By considering the ways your ideal customer likes to communicate, you can then use those platforms to reach him or her, cultivate a relationship, and ultimate improve your conversion.

Think about the role your ideal customer plays in your company’s operating cycles

Giving this some consideration sheds light on how your company can best approach him or her with your content.

  • What information do they need in order to comfortably make a purchase?
  • What keywords do they use when searching for that information?
  • What stage of information gathering for a purchase are they in? Initial research? Comparison?
  • What might prevent them from finding the information they need or from making a purchase?

Think about getting accurate customer data

In order to accurately answer all these questions, you want the best data you can find. You can get it in several ways.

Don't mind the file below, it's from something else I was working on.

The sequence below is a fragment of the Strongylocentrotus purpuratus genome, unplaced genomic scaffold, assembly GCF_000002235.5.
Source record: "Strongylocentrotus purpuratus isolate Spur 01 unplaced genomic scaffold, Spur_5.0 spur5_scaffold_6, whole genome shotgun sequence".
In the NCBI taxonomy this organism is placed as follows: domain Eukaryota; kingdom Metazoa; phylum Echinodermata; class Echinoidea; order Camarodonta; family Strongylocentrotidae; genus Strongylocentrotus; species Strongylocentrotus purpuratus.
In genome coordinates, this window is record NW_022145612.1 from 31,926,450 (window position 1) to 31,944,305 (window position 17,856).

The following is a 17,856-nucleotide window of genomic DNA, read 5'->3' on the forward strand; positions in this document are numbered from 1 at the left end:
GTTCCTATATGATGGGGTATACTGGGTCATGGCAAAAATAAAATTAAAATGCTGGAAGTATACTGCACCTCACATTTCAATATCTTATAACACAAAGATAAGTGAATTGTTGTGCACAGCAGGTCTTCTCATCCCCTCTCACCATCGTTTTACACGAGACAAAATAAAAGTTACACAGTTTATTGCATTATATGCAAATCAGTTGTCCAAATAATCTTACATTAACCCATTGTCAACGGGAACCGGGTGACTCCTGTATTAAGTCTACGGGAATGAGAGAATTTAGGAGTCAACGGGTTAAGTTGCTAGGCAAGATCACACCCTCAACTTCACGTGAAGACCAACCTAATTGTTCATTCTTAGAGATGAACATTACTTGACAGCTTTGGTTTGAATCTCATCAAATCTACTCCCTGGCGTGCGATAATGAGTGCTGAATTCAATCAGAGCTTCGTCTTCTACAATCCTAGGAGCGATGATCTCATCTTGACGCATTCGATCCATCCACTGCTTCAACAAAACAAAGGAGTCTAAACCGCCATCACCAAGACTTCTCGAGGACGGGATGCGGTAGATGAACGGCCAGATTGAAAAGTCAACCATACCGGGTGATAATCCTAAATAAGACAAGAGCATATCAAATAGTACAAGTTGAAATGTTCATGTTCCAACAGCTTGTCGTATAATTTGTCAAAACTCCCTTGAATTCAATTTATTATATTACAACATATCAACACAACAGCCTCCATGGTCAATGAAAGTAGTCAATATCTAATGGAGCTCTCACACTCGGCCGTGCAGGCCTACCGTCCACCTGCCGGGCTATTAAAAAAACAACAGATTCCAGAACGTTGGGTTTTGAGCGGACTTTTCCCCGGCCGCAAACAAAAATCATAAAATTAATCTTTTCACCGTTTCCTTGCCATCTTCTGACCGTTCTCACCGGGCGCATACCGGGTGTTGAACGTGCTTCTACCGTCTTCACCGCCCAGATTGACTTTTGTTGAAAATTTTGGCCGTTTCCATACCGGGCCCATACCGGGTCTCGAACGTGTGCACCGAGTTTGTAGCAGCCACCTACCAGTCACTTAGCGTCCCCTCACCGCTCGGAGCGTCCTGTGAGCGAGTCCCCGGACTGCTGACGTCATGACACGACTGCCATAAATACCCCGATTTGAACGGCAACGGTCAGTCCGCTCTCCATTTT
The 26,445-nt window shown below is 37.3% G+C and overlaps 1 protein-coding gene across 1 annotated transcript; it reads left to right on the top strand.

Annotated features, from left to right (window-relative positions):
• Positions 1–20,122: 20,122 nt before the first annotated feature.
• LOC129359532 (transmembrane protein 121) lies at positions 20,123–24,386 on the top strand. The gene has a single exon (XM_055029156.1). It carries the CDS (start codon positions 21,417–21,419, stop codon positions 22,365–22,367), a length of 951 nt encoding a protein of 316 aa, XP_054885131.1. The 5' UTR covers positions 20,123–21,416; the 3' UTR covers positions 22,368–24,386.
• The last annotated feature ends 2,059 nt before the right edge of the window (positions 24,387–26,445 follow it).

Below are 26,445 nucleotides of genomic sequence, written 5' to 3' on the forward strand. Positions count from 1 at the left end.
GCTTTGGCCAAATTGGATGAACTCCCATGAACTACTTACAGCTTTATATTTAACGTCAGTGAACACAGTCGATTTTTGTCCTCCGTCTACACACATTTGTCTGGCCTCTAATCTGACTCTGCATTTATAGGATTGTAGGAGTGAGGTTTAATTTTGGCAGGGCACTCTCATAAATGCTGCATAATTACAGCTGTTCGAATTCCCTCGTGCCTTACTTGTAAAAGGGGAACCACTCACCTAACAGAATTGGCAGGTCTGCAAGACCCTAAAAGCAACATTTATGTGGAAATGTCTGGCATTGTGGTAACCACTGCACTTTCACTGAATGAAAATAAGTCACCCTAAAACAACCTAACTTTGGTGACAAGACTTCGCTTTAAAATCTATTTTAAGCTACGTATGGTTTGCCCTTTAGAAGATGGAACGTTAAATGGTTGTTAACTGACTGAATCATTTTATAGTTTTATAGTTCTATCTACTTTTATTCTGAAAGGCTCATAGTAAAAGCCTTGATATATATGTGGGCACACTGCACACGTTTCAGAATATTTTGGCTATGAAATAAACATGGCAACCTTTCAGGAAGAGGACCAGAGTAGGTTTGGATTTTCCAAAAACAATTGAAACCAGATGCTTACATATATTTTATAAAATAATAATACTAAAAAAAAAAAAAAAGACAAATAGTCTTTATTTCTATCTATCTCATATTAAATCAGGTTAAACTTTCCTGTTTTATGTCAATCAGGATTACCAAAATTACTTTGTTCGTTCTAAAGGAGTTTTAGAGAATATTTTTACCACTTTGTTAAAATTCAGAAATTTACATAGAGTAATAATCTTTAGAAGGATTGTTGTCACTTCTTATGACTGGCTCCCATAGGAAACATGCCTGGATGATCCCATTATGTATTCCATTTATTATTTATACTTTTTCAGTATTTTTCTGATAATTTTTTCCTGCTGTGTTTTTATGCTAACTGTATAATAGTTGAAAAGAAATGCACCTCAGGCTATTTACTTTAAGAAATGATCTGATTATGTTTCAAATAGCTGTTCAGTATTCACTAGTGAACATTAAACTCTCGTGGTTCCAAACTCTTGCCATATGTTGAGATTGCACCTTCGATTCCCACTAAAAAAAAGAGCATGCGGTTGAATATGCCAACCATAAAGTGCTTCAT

• Talk with your sales team: They’re interacting with customers every day and keep a record of them. Those records and insights from your sales team are valuable intel.
  • Talk with your customer service team: This group is your company’s first line of defense for handling problems customers may have. Talking with them can both answer questions about customer challenges and give you ideas for content.
  • Survey customers: Who better to give you the information you need about customers than customers, themselves? You can talk with them via social media or email with polls and surveys for your mission.